Due to these differing histories, that the left bank of the Nistru River3 has a distinct, much less homogenous population than Molvoda, is not surprising. Actually, its population is evenly divided amongst ethnic Russians (30%), ethnic Ukrainians (30%) and ethnic Moldovans (30%).4 Certainly, most inhabitants’ identities were subjected to repeated ‘de-nationalization’ and ‘Russification’, including deportations and ethnic cleansing, initiated by Stalin [CITATION Coj06 \p « p. 265 » \l 3082 ]. Such measures further stimulated the opposition between the left and right banks, psychological stress which is sufficient to trigger a conflict between social groups, even without substantial antagonism [CITATION Taj81 \p « p. 254 » \l 3082 ]. What seems interesting, however, is that this ethnic component had never aroused any real attempts of secessionism prior to 1989 and the term Transnitrian did not exist before the conflict. [CITATION Coj06 \p « p. 262 » \l 3082 ]. We can, therefore, affirm that ethnic distinction is not the driving force behind the dispute.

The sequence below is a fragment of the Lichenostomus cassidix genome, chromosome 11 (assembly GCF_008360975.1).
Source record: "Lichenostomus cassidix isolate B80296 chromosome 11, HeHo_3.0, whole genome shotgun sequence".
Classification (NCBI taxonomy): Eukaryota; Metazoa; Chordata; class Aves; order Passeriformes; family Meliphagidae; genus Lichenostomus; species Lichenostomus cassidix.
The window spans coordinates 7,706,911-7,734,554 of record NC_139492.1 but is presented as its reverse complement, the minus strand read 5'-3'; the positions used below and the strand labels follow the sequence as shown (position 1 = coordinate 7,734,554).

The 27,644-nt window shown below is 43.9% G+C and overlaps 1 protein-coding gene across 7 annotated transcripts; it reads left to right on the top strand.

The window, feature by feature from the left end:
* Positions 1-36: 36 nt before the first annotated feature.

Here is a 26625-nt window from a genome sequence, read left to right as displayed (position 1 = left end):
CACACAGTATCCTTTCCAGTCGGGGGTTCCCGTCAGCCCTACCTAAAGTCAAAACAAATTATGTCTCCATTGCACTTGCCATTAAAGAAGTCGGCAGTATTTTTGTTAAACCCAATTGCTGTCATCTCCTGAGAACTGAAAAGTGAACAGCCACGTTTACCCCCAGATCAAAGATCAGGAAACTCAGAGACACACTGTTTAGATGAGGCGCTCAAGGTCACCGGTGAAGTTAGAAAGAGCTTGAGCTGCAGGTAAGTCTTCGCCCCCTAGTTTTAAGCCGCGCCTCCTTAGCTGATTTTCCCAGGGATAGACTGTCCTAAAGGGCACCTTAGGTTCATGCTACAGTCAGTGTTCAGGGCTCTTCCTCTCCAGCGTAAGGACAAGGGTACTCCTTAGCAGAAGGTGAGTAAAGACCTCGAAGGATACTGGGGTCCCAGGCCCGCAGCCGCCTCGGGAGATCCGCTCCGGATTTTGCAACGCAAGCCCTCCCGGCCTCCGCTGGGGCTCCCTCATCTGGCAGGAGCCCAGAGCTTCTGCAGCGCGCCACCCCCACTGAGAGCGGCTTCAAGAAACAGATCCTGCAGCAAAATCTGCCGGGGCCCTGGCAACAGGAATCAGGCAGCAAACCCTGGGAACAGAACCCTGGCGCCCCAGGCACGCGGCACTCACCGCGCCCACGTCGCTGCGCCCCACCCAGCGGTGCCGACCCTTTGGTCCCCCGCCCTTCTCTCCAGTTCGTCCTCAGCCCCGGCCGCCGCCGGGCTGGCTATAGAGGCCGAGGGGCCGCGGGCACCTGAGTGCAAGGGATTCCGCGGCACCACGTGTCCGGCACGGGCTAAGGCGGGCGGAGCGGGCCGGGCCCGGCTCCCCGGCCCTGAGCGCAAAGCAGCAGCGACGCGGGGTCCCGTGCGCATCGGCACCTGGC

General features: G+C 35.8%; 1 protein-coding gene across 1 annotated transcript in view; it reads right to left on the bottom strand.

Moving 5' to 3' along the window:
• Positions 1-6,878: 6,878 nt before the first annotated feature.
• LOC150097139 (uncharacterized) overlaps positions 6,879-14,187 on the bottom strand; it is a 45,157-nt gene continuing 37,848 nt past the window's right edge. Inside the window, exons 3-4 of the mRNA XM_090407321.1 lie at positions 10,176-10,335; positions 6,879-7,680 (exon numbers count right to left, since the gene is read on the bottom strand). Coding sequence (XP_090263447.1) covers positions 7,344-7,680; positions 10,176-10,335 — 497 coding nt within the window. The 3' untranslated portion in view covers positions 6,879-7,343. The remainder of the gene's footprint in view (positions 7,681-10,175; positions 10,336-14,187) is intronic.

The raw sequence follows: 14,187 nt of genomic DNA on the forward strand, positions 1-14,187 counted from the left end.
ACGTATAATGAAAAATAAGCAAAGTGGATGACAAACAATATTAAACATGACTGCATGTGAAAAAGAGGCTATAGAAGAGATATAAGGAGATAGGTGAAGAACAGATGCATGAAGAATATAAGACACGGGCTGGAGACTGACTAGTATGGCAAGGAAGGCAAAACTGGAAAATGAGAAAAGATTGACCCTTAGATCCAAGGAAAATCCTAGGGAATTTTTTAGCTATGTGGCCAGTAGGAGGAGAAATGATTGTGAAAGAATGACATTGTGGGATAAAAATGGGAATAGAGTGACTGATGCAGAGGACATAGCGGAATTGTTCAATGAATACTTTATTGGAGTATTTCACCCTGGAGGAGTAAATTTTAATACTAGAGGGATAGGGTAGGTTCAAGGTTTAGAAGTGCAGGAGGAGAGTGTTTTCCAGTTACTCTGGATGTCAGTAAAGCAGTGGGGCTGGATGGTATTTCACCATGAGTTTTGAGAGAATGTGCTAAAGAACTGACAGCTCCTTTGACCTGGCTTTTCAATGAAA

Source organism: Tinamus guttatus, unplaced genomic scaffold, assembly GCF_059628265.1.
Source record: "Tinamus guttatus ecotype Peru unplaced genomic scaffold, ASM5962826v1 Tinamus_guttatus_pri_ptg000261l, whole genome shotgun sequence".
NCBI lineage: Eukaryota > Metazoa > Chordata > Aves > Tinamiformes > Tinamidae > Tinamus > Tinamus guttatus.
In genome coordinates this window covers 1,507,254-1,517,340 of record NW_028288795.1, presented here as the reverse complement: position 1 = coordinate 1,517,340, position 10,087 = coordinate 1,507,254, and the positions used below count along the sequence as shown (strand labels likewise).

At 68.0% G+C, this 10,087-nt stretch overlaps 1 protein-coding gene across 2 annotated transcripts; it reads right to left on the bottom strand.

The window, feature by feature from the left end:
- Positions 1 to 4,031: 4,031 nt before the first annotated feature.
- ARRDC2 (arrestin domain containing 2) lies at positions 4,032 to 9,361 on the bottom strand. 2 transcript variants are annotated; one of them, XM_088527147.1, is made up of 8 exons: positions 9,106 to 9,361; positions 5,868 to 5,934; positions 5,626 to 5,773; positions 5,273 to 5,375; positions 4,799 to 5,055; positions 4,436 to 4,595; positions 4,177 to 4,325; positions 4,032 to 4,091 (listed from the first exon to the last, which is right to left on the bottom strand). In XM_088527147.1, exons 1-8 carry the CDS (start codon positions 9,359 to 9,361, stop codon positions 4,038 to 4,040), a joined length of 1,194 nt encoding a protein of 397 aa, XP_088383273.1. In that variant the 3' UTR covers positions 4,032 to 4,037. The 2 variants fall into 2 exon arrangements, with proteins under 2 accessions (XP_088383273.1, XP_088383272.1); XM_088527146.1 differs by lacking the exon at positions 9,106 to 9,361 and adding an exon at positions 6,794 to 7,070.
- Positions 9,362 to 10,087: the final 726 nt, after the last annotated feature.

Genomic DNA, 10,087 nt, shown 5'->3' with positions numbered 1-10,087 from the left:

On the other hand, it appears more reasonable to suspect that the decisions adopted by the Moldovan SSR since 1989 have sparked the discontent and awoken the dormant fear of Transnistrians of losing their language, traditions and homeland. Main reasons for dismay were the new language discrimination policy introduced by Moldova in 1989, which stated that Moldovan in Latin script should be the only official language of the “country” and the declaration of sovereignty5 [CITATION Coj06 \p « p. 261 » \l 3082 ]: direct breach of the USSR legislation —let us not forget that Moldova does not exist as a country yet—. The outcome was the creation of the new Transnistrian Republic within the Soviet Union and the disastrous armed conflict in 1992 that decisively split the region apart.